Dan: I remember someone saying to me once, ‘The garden is the gardener.’ And I think there is so much truth in that.
James: I love that.
Dan: I wanted you to talk to me about the idea of prospect and refuge and the house in the clearing and the woods beyond. How does that play into how this place feels?
James: Well, when we bought the house there was no space, there was no clearing in the woods, so we removed seventy or eighty trees and created a clearing in the woods. It’s an archetypical American landscape type, because it goes back to the beginnings of our history and a land where white people moved in and probably really didn’t belong. They had to build houses with open spaces around them so they could see danger at a distance. The clearing in the woods, that concept, carries with it all of those, some of those emotions from the past, the idea of danger, of threat. Being in our house in the middle of the night or being in the garden in the night can be frightening.
Dan: I remember being a child growing up in a wood and I used to run along the lane at this time of year from the school bus and the exhilaration I felt as well, so it wasn’t entirely bad.
James: No, and then in the daytime it is entirely different, because most of the light comes from this oculus above created by the tops of the trees around the clearing, but in the morning and in the late afternoon the sunlight will break through the trees even when they are heavy with leaves and spotlight individual parts of the garden, which creates very bright spots and next to them very dark spots, so you can see this kind of beautiful chiaroscuro developing. It’s very transient, changes in light like that. That is one of the beautiful aspects of the clearing in this place.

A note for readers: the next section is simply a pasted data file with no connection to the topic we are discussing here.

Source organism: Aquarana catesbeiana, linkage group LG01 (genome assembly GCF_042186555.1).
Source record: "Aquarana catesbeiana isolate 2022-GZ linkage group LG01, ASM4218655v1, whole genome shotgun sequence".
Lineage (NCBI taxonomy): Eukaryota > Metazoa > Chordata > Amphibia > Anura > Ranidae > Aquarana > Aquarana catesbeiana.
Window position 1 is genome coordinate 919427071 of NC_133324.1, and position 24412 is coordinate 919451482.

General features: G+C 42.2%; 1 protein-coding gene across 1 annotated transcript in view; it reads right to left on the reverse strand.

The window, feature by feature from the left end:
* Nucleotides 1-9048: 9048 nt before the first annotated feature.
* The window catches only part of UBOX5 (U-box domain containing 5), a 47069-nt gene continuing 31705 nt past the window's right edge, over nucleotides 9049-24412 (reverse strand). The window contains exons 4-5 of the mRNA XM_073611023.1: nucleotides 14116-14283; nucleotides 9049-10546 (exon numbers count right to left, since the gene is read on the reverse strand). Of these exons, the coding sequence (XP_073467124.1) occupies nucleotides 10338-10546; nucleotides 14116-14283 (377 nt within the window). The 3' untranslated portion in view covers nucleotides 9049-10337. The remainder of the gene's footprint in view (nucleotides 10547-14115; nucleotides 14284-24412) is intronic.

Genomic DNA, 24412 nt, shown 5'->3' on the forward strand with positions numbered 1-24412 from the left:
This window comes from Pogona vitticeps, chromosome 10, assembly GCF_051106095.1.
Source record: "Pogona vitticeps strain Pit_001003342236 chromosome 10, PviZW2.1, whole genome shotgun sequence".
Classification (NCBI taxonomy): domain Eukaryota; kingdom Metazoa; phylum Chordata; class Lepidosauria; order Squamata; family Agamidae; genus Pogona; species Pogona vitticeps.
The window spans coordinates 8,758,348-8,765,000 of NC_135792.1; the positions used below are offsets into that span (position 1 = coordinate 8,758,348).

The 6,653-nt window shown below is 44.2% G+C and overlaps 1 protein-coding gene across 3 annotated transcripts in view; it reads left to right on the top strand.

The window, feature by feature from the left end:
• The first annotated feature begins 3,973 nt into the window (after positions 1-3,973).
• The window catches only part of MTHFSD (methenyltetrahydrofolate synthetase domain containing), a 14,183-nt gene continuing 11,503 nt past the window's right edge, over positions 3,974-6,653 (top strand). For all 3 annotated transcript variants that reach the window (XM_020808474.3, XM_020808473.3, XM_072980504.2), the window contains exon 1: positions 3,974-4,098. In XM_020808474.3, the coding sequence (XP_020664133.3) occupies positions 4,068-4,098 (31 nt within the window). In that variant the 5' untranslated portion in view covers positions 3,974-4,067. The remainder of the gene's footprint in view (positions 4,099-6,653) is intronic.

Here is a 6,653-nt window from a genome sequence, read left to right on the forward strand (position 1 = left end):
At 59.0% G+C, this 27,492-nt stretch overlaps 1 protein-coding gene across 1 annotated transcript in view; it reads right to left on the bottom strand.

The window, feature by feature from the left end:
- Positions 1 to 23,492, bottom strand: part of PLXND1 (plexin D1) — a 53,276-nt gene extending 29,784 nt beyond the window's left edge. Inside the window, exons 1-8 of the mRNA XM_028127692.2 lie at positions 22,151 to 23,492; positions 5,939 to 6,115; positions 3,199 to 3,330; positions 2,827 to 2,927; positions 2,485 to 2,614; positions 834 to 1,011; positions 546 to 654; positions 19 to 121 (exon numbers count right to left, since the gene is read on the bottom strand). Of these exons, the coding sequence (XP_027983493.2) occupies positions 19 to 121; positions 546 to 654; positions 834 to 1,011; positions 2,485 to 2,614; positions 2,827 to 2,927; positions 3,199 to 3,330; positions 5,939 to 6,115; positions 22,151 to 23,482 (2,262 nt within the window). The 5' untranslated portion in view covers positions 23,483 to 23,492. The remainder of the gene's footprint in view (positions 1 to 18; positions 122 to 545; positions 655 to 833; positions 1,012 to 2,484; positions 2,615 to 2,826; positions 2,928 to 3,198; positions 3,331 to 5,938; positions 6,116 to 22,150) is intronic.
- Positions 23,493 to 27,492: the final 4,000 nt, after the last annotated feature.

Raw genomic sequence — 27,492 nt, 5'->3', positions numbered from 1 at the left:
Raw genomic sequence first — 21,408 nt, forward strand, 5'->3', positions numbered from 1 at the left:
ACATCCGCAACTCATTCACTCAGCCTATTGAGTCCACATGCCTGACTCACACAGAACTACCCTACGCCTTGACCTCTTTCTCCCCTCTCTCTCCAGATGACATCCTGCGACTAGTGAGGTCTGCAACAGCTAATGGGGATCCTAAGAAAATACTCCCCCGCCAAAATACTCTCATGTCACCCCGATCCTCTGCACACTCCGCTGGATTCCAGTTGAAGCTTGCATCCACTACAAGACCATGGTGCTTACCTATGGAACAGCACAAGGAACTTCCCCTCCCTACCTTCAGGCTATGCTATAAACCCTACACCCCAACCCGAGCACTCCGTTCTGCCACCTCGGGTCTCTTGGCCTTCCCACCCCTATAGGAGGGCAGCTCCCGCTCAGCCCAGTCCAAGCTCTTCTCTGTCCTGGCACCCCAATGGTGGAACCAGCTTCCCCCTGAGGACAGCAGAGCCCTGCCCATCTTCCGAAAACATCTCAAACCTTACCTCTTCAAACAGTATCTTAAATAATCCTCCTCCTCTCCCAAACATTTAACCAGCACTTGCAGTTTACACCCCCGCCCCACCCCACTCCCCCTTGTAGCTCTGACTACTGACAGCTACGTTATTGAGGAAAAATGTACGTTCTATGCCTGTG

Dan: You punched that hole in to see the sky, didn’t you? So you removed those trees to make that light pour in.
James: Yes, and the light’s important, because in this constricted space you’re conscious of the movement of the sun, and with the tall trees the shadows, hour by hour, change direction and change angle. Also, the sky opens up a vision of all kinds of weather. Beautiful cloud formations, snow. I have some wonderful photographs of cloud formations in the sky. It becomes sort of an observatory.
Dan: Beautiful. You say here – I’m just going to quote you again, as your writing’s so good – ‘I designed the garden to encourage exploration and attention to detail – to put you in a relationship with the garden. The experience is like giving over control, being open to feeling the garden push back a bit, and allowing the garden to take charge.’ If you could just tell us a little bit about that.
James: I actually came to experience this when I started opening the garden to other people. Though the garden is only one and a half acres in size, on a day when the American Garden Conservancy people come there might be over a hundred people visiting and quite a few of them would come to me and tell me they were lost and I thought, ‘How silly. It’s only an acre and a half.’ But in fact I garden on wet clay, I grow highly competitive plants which get very large – by midsummer much of the vegetation is above head height – so when you’re walking on a path you don’t see other paths and it is quite easy to get lost and become disoriented. I don’t, because I’m used to the space.